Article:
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Earthquakes in Japan and Ecuador - what was behind the double dose of natural force?

First it was Japan, and then came Ecuador - two major earthquakes in the past days have killed dozens and rendered thousands of others injured and homeless. Were the two linked?

DW: On Saturday evening, an

earthquake in Ecuador

was registered at 7.8 on the moment magnitude scale, immediately following a

7.3 quake

on the other side of the Pacific, in Japan. Was there a connection between the two?

Günter Asch: Yes, and no. The reason these earthquakes happened in these places is that they both lie on the Ring of Fire, a region in the Pacific Ocean, and in both cases we are talking about tectonic subduction.

What happens during this kind of earthquake?

The Pacific Plate in the first quake and the Nazca Plate in the Ecuador quake are diving underneath the continental plates, and this means that great tension is being created where this happens. We call this seismic coupling, and when the tension has reached its threshold, the plates move and the ensuing rupture is what we call an earthquake.

What does subduction have to do with the Ring of Fire?

It's not only earthquakes that result when oceanic plates dive under continental plates. These forces are also essential for the formation of mountains, e.g. the Andes or even the Rocky Mountains.

And another effect is that the movement of the ocean floor leads to a mineral transmutation that eventually leads to the melting and solidification of magma, i.e., the formation of volcanoes. And these volcanoes impact directly how mountains are formed. In the end, the Andes, just as one example, are nothing other than tectonic subduction.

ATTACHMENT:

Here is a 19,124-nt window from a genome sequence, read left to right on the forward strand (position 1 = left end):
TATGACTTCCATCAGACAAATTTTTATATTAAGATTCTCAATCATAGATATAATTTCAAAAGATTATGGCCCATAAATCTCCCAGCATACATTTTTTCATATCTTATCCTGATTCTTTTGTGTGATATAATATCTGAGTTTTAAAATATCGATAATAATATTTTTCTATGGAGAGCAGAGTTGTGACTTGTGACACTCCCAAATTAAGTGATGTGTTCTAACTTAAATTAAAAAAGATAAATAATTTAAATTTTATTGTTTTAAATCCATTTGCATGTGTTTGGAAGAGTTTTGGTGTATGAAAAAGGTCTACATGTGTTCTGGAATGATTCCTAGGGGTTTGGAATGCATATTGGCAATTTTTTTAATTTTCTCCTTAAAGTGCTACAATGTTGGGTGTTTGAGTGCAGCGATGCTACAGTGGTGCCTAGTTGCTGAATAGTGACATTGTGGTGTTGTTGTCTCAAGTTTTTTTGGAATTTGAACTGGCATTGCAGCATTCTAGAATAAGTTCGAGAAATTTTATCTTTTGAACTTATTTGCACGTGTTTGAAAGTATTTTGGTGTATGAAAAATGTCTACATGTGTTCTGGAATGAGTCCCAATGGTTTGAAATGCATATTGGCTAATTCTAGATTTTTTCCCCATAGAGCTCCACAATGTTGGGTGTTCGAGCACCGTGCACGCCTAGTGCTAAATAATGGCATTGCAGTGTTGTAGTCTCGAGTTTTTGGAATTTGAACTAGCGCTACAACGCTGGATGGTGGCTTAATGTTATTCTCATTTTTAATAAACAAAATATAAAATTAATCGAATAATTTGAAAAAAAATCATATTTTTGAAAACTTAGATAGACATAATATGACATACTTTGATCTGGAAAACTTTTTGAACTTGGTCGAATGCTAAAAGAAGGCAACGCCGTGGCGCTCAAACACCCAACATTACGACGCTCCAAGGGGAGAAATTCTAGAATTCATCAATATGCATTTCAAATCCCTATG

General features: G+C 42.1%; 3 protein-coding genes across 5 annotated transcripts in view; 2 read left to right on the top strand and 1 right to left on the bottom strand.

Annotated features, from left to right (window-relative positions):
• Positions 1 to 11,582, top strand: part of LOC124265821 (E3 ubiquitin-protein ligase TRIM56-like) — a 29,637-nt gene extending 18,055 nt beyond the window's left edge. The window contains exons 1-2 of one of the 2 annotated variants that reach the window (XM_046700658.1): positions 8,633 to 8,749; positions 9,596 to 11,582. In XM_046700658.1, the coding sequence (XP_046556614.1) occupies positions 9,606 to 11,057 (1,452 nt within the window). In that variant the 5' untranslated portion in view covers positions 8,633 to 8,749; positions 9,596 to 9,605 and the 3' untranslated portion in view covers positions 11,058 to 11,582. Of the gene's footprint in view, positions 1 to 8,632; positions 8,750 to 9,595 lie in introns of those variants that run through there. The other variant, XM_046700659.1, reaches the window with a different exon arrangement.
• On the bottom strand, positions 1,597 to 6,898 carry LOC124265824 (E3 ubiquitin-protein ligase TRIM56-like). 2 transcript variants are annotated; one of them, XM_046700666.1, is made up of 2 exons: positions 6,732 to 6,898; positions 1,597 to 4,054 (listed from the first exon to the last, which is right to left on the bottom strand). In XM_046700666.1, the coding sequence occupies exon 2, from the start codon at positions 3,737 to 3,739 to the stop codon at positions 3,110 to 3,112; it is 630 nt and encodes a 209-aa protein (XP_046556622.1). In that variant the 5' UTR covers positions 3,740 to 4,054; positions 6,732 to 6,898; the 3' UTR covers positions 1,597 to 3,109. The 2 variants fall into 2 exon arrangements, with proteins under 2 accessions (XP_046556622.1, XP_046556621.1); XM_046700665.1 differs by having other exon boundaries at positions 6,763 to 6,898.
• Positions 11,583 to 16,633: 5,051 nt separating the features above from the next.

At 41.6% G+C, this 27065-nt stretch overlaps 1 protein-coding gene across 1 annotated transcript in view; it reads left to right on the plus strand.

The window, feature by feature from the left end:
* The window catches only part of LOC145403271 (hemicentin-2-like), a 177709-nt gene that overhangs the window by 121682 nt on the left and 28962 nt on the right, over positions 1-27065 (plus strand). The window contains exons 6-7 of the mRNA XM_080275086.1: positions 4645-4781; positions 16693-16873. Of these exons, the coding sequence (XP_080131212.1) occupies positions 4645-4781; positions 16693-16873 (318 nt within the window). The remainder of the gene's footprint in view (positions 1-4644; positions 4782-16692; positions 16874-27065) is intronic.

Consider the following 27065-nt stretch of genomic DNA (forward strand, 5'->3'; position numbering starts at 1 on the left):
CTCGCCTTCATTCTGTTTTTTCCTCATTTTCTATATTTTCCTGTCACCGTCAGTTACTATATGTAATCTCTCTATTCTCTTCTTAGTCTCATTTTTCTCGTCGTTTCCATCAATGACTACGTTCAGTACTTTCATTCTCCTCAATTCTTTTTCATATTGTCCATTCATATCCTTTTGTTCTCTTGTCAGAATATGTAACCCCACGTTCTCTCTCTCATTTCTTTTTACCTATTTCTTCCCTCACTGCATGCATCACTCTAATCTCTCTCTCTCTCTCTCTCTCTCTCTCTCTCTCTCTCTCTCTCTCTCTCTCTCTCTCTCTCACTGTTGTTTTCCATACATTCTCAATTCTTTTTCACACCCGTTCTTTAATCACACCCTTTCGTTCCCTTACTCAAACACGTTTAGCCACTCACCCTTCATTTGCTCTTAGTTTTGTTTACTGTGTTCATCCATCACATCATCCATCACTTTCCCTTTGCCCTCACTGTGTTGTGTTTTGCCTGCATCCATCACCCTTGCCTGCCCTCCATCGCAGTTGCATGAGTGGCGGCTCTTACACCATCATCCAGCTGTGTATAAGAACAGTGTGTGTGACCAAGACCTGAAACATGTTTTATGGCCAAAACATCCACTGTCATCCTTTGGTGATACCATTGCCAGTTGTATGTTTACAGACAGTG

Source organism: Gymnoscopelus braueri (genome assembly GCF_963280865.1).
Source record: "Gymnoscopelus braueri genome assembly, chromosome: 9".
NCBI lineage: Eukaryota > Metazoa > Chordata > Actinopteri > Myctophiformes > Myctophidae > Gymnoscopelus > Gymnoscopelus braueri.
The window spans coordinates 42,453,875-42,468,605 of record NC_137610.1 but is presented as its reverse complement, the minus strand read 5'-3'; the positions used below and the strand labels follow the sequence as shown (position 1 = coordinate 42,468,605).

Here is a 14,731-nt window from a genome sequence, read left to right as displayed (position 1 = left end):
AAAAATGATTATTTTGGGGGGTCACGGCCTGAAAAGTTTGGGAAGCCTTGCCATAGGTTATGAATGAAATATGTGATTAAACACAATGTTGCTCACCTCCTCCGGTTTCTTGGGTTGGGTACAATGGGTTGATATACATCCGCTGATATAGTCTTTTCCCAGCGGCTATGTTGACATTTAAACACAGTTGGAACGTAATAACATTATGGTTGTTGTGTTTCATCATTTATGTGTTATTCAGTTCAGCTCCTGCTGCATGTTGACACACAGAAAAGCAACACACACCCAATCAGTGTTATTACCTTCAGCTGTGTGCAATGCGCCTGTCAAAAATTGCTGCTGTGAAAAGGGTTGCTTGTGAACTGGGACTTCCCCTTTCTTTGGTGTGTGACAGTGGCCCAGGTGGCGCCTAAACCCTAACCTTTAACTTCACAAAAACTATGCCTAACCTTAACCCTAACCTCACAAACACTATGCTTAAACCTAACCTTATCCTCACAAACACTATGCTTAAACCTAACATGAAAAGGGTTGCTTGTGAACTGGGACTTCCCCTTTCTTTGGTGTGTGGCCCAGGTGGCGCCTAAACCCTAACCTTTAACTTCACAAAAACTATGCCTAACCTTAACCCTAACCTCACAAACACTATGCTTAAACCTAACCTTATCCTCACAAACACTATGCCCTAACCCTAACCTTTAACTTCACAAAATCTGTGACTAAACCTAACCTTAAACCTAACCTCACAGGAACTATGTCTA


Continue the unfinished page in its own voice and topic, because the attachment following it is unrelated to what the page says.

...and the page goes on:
The Ring of Fire is like a kind of horseshoe around the Pacific Ocean. To what extent are the people living here in danger?

Within a span of 100 years, it is quite probable that an earthquake as strong as the ones registered in Japan and Ecuador will take place in their area. We are talking about a constant source of seismic tension that is created when plates behave this way.

This process takes place in a continuous manner. Of course, earthquakes happen at different intervals. But when a rupture happens, the zone where it took place is completely relieved of the tension that was amassing. There is a sense of quiet here, but this doesn't mean that the subduction stops. The tension begins building anew - until the next earthquake.

Could we perhaps have predicted that something was coming in Ecuador after the Japan earthquake?

No, not at all. With regard to the distribution of tension, these quakes have nothing to do with one another.

In other words - what happened in Japan didn't cause the


in Ecuador. Their simultaneity is, well, chance.

Günter Asch is a seismologist with the German Research Center for Geosciences in Potsdam. His work focuses primarily on tectonics in South America.

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